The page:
The compete.com blog has a couple of articles that I found interesting this week. The first is there take on global market share of the main search engines. It seems that Google is clawing back its market share. The 2nd article is about travel companies and how they can target social media. Compete who obviously aggregate data to show relative positions and importance of sites are suggesting that the social media sites is increasing in absolute terms the amount of referrals to Hotel sites. Of which I am interested in ! You can see the full article on compete’s blog.
Sticking with social media on SEOOptimise is another social media article asking what is it all about? The term that this and many other speakers, articles are writing about “Conversations” and community building. It is very simpley laid out article that talks about the hows, wheres and whys. Seth Godin always has an opinion. EConsultancy’s angle this week is about how social media is now main stream and not for kids.
I still find it exciting when I find a new and innovative new site. This new one Addict-o-matic who name is pretty accurate is a one-stop-shop for all the different sources of information from blogs, news and the social sphere. As a rugby fan, the example of keeping up to date with all the 6 nations actions is great. Take a look for yourself and if you like, let us know what you think.
I have to say, its been a first in a long time that I have actually enjoyed an networking and discussion event.
This is an invitation only event and as you say you can go you specific what topics you are interested in.
The day is broken into 3 x 1 ½ hour round tables of 8 to 10 professionals on a selected topic. The table is sponsored by a company and that is how it is free to all of us. Luckily the tables I was on the sponsor did a few shameless plugs – but had enough humour in that delivery not to be intrusive.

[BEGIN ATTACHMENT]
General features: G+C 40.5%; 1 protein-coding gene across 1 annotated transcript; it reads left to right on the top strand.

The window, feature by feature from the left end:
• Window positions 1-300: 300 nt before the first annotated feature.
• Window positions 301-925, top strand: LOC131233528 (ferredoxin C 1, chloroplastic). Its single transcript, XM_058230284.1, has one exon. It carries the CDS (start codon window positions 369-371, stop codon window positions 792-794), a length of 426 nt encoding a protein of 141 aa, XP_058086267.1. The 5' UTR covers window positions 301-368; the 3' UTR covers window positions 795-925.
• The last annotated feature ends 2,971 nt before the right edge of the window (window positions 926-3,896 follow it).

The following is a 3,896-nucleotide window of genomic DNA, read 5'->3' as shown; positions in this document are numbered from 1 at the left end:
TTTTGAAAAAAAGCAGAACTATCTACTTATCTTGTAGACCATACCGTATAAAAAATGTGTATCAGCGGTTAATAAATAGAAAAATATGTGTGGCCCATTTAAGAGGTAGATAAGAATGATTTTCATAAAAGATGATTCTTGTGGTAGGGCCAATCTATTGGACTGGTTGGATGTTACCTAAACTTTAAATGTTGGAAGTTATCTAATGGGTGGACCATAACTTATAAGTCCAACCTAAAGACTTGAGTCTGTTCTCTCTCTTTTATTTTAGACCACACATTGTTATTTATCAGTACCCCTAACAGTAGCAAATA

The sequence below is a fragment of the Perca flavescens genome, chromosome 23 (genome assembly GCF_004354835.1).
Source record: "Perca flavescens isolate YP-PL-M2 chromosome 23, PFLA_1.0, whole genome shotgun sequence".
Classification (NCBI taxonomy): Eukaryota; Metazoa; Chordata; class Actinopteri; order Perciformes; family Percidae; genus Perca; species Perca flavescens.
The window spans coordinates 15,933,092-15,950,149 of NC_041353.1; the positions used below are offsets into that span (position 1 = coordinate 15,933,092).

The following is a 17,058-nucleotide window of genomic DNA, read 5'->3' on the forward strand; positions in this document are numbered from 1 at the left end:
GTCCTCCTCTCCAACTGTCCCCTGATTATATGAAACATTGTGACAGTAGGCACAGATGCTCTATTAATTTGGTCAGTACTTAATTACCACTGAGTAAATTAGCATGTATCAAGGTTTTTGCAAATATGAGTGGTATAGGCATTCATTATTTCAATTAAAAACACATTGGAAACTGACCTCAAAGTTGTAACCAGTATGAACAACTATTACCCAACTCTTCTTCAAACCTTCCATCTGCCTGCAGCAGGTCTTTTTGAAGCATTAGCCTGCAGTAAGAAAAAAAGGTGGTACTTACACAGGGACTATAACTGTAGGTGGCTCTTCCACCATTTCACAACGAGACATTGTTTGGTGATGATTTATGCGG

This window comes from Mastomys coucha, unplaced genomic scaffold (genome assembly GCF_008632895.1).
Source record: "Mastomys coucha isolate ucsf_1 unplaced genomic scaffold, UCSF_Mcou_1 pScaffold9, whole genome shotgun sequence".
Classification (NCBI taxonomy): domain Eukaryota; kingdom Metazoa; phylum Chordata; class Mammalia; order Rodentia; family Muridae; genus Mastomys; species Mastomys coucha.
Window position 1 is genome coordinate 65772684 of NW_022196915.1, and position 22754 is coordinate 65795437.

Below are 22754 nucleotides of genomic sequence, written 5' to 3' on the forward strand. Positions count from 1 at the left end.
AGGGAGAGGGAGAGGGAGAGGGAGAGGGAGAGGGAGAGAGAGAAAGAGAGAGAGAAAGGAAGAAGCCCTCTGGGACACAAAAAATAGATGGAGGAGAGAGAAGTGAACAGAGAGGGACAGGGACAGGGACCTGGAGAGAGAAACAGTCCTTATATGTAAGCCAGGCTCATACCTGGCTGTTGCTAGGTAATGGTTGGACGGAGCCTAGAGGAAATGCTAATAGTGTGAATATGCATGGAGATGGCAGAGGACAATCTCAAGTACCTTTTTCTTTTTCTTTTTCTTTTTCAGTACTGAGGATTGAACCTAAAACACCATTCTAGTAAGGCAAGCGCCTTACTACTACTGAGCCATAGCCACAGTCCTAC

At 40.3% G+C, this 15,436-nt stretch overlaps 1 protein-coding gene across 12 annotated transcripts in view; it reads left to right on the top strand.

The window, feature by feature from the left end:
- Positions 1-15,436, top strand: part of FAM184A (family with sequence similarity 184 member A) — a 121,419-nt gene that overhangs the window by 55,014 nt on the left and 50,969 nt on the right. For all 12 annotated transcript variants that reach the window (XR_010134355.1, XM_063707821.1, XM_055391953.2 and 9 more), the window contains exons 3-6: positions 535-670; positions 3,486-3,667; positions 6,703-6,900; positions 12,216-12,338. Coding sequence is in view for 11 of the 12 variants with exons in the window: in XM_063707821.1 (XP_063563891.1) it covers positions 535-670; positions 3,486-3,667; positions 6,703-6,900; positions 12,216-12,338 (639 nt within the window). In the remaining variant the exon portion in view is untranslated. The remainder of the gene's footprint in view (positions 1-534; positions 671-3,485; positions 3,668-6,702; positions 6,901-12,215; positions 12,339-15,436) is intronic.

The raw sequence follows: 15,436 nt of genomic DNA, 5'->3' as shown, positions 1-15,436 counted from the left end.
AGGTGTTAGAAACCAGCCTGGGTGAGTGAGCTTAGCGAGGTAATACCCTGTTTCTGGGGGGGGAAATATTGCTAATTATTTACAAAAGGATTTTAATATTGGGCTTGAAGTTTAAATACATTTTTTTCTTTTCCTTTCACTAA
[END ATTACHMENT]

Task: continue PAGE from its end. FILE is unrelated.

I was on three sessions:
1) Online Copy, Content onsite and ePR
2) Social media and how to monetise it, and
It was a who’s who of digital marketing and on the whole there was a good mix of experience and learners. Each bringing something unique to the table.
The rules are that no comments/case studies or people can be cited directly, in a bid to aid open and frank discussion.
But I thought I would post a few comments which are a mixture of my thoughts and collected observations.
1) Online Copy, Content onsite and ePR
Most people are working on improving onsite content. This is in terms of entry pages, working on conversion and for purely old-school-doorway pages. And the more conversion orientated are using content to aid and remove fall out from action orientated paths on site.
There was general consensus that those who are working in multi-lingual sites were struggling with translation versus localisation. And we having to accept what they were given due to time or resource constraints.
It was clear that there are so many definitions and tactical uses of content throughout every organisation. But on the whole, everyone believed in quality content. But varied in whether they thought they had any or were going to get some!
2) Social media and how to monetise it
You cant monetise social media at the moment was clear from all. And that all people that we spoke to described their activities as ‘dabbling’ rather than a full on deliberate strategy.
The best practice was fairly well agreed that companies need to Listen first before they jump in.
And when trying to spark conversation or form opinions that identifying key influencers is essential.
One company was proactively searching for keywords in Twitter and when they found a potential customer with a problem their company could solve they would intervene, supply the solution and get that satisfied individual to buzz about their company. Which I think is genius.
Measuring of Social media varied by company. Some didn’t measure at all. And other were using existing or classic KPI to judge its success.
There were some interesting discussion how some retailers are allowing their customers to contact them through more informal channels. And this allowed them to work with angry people and fairly often turn them into advocates.
There was a discussion on how employees who use social media ‘could’ damage a reputation or get them or colleagues into trouble. And there was insight into how some companies are putting in social media education programmes!
We all agreed that we would need to learn when a company should ‘Shut up’ in social media before they alienate the crowd.
This was a good and lively table. I enjoyed this discussion a lot. The conversation meandered from how to work with agencies to brainstorming specific concerns/dilemmas some of the participants are having today.
The topics were varied and to write this up would take more patience than I actually have. All in all it was fun.
Overall, I enjoyed this event, picked up a few tips and meet some interesting people. Well done EConsultancy. Can’t wait til next year.
Unlike when I was a teenager, I have been a late developer and finally Twittered.